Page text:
or more annular grooves in the bottom of said gasket base, the radial height of said shoulder on said spigot being greater than the radial height of said gasket base, the radially directed surface of said projection engaging one end of said gasket base and the opposite end of said gasket base being positioned adjacent to said shoulder, and said gasket cross sectional height in a radial direction being greater in an unstressed condition than the radial height of the gasket accommodating channel between said spigot tongue and said bell flared guide surface.

2. The pipe joint assembly as claimed in claim 1 in which said gasket base has a length of about four times its height, said annular grooves having a groove depth of about one-quarter of the base height, said rib having a height of about one-half the base length, and said gasket height being about three-quarters its original height when pressed into sealing position in said channel in the completed joint.

References Cited by the Examiner UNITED STATES PATENTS 3,048,415 8/1962 Shook 277-170 3,059,941 10/ 1962 Kayner et a1. 3,147,014 9/1964 Ohnstead. 3,185,490 5/1965 Gagne 27717*0 FOREIGN PATENTS 842,245 7/ 1960 Great Britain SAMUEL ROTHBERG, Primary Examiner.

Patent Citations
Cited PatentFiling datePublication dateApplicantTitle
US3048415 *Dec 5, 1960Aug 7, 1962Press Seal Gasket CorpPipe joint assembly
US3059941 *Feb 11, 1959Oct 23, 1962KaynorResilient pipe joint
US3147014 *Jul 20, 1962Sep 1, 1964American Pipe & Constr CoFoam gasket joint for concrete pipe and method of making same
US3185490 *May 4, 1962May 25, 1965Gagne Entpr IncReinforced gasket for bell and spigot concrete conduit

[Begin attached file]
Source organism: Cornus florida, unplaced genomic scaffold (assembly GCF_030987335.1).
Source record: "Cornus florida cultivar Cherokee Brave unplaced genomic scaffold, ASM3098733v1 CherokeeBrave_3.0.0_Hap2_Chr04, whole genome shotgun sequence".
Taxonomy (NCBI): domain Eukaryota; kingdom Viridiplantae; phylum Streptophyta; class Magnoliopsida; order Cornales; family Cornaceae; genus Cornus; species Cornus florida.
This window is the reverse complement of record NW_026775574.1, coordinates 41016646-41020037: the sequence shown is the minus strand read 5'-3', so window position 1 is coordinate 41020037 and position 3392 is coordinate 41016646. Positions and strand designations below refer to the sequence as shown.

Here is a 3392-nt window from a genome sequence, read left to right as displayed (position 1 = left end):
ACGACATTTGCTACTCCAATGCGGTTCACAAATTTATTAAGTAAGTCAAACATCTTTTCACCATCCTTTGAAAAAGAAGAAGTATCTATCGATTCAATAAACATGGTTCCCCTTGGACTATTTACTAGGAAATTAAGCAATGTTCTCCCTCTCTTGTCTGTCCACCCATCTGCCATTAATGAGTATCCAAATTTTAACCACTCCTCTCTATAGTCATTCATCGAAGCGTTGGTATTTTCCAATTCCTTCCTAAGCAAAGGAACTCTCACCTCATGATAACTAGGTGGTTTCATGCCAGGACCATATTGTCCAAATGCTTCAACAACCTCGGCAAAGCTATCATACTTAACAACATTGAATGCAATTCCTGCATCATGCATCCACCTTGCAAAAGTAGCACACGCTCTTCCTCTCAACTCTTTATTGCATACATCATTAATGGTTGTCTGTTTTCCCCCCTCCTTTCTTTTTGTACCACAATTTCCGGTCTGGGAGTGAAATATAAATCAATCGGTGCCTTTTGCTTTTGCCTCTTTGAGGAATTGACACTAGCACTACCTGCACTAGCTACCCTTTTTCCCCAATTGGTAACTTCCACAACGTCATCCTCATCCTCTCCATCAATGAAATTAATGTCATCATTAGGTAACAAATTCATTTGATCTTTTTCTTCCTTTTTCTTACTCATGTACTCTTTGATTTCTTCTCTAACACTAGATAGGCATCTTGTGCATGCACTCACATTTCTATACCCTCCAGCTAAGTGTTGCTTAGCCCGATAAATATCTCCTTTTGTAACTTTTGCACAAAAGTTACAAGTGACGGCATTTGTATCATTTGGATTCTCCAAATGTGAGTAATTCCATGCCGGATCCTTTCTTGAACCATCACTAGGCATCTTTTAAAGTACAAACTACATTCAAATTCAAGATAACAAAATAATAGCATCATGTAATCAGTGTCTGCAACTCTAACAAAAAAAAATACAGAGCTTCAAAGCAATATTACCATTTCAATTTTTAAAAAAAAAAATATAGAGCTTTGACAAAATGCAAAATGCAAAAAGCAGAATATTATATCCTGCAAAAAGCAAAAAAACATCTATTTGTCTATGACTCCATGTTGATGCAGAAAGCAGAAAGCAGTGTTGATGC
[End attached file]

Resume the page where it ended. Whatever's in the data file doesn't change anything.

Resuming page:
GB842245A * Title not available
Referenced by
Citing PatentFiling datePublication dateApplicantTitle
US3507505 *Jun 13, 1968Apr 21, 1970Anger KunststoffPipe connection for plastic pipes and the like
US3592481 *May 3, 1968Jul 13, 1971Mcwane Cast Iron Pipe CoPipe coupling
US4311315 *Dec 17, 1979Jan 19, 1982Sealing AgShaft seal
US4502166 *May 21, 1982Mar 5, 1985Brown Sr Theodore CTwo piece closet ring
US4961599 *Aug 9, 1988Oct 9, 1990Delery Jr Oliver SSealing gland construction for use in hydraulic unit joints
US4984308 *Jul 17, 1989Jan 15, 1991Handal Victor HToilet sealing ring
US5169161 *Sep 19, 1991Dec 8, 1992Hail Mary Rubber Co., Inc.Symmetrical gasket for pipe joints
US5597166 *Nov 17, 1993Jan 28, 1997Robert Bosch GmbhSealing ring for a contact pin
US5687976 *May 10, 1996Nov 18, 1997Vertex, Inc.Symmetrical gasket for a pipe joint
US6439620 *Nov 12, 1999Aug 27, 2002John Derek GuestTube support
US6669205Mar 5, 2002Dec 30, 2003Parker-Hannifin CorporationRetainer gasket with pressure relief vents
US6695357 *Sep 4, 2002Feb 24, 2004Parker-Hannifin CorporationThreaded pipe connection having a retainer gasket with pressure relief vents
US8113546Aug 9, 2010Feb 14, 2012Value Plastics, Inc.Latching female fluid tubing coupler
US8235426Jul 3, 2008Aug 7, 2012Nordson CorporationLatch assembly for joining two conduits
US8397756Sep 29, 2010Mar 19, 2013Nordson CorporationFluid conduit couplers with depressible latch mechanism
US8448994Aug 6, 2012May 28, 2013Nordson CorporationLatch assembly for joining two conduits
US8596688Jul 6, 2009Dec 3, 2013Nordson CorporationLatch assembly for joining two conduits
DE4136519C1 *Nov 6, 1991Jan 14, 1993Appel Gmbh, 6970 Lauda-Koenigshofen, DeSymmetrical sealing ring for sleeve corrugation - has shoulders adjacent to sealing lip, each with reduced inner dia. in direction away from lip
DE4242238A1 *Dec 15, 1992Jun 16, 1994Bosch Gmbh RobertSealing ring for fuel injection valve coil contact pin - with projecting bead acting against wall of opening in valve housing to provide inwards radial bins
DE4242238C2 *Dec 15, 1992Feb 15, 2001Bosch Gmbh RobertDichtring für einen in eine Öffnung eines Gehäuses ragenden Stift
EP0012166A1 *Oct 9, 1979Jun 25, 1980WOCO Franz-Josef Wolf & Co.Gasket from rubbery material for gilled pipes, especially those made of synthetics
EP0665398A1 *Jan 27, 1995Aug 2, 1995Biwater Industries LimitedPipe joint
WO1995033157A1 *May 23, 1995Dec 7, 1995Manuli Auto Italia SpaA connector for flexible pipes having at least one resilient sealing ring
WO2010146539A1Jun 15, 2010Dec 23, 2010Manuli Rubber Industries S.P.A.Pipe connector
Classifications
U.S. Classification277/626, 277/627
International ClassificationF16L21/035, F16L21/02
Cooperative ClassificationF16L21/035
European ClassificationF16L21/035